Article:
Although President George W. Bush left office with one the lowest approval ratings in history and as the object of scorn and derision from both major political parties, he is still considered by some as one of the most compassionate presidents America has ever seen. This fact cannot be disputed and is supported by his wide-spread support in regions like Africa, where the former president enjoyed an almost 80% approval rate.
Bush’s legacy is twofold. While his presidency is tainted with the disastrous recession that has contributed to a widening of the Washingtonian partisan gulf as well as a litany of blunders and gaffes, it should also be remembered as a time of US re-commitment to foreign aid. Bush’s role as trailblazer for health and humanitarian initiatives cannot be taken lightly. During his administration, through a combination of various programs including anti-AIDS and anti-malaria campaigns as well as his Millennium Challenge Corp, George W. Bush gave more aid than any other U.S. president. “When President Bush came to power in 2001, the US spent $1.4bn a year on humanitarian and development aid in Africa. By 2006, the figure had quadrupled to $5.6bn a year.”
These kinds of facts and figures underlie Bush’s school of thought:
I call my philosophy and approach compassionate conservatism. It is compassionate to actively help our fellow citizens in need. It is conservative to insist on responsibility and results. And with this hopeful approach, we will make a real difference in people’s lives.
Bush is not the only Republican who has taken on the mantle of the compassionate conservative. During the 2008 GOP primaries, former Arkansas governor Mike Huckabee, took a lot of fire for his refusal to back down on his support for tuition breaks for the children of illegal immigrants.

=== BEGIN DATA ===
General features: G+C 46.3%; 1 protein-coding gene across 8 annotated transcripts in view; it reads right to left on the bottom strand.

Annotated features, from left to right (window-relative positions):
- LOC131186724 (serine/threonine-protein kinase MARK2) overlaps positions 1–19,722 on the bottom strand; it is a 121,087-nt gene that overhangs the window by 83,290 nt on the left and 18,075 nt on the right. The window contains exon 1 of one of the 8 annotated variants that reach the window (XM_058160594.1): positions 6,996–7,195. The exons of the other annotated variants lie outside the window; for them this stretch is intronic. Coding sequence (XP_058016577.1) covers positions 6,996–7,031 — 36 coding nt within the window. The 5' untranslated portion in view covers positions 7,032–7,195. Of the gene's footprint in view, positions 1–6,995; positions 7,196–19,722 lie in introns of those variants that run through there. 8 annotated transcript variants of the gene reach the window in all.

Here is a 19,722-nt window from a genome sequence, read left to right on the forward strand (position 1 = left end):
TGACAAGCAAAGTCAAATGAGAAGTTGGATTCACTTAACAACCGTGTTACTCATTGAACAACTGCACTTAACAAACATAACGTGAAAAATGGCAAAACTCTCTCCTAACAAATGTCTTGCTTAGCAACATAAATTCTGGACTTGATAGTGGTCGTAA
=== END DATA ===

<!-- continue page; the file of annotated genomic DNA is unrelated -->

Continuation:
Nowadays, rhetoric from the right that supports the poor or disenfranchised is few and far between. In their rejection of Bush, the GOP seems to have also rejected his more favorable qualities. Thus, the Democratic party, which has traditionally been the party of the poor, minorities and women, has consequently strengthened its commitment to social justice.
In a curious twist, it is the most religious politicians (e.g. Paul Ryan and Rick Santorum) who appear to be taking the hardest line on social safety net programs. As Catholics, one might expect many of their policy initiatives to champion groups that are often not able to help themselves. The Vatican’s Code of Canon Law explicitly reads: “"The Christian faithful are also obliged to promote social justice and, mindful of the precept of the Lord, to assist the poor.” Yet their religion appears to be the very antithesis of their policies. Instead, candidates like Ryan seem to spit the words “food stamps” and “welfare” as if they are dirty words.
Yesterday, NYT op-ed column Maureen Dowd wrote a scathing indictment of Paul Ryan and his policies in a piece entitled “When Cruelty Is Cute.” Paul Ryan’s proposed budget would limit spending on all programs except Medicaid, Medicare, and Social Security to 3.75% percent those condemning many Americans to the vicious cycle of poverty.
Although sardonic in tone, the article aptly highlights the fact that Paul Ryan’s toothsome grin, cute family and upbringing have allowed us to overlook the fact that his policies are not only harsh, but borderline cruel. Paul Ryan fails to recognize the role that privilege - in his case, white and male privilege - play in the idea of a meritocracy. The principle is not tenable because there are so many outside factors such as race, sex and religion that play a role in our ability to climb the societal ladder. Just because he had “made it on his own”, aided implicitly with his affluent background, does not mean everyone is equally capable of doing so.
Despite the idea of the American dream being an individualistic enterprise, one must admit that many successful people who pulled themselves up from their bootstraps would not be in their positions had it not been for the help of others or the aid of the government in some way, shape or form.
This election, as Barack Obama has often publicly noted, is a battle of ideologies. While it should be the run of the mill back-and-forth, it has degenerated into a discussion about the merits of policies with compassion - a stance that should be non-negotiable.
It is a fight to determine whether for the top earning brackets to live their dreams, the rest of the country must sacrifice their own.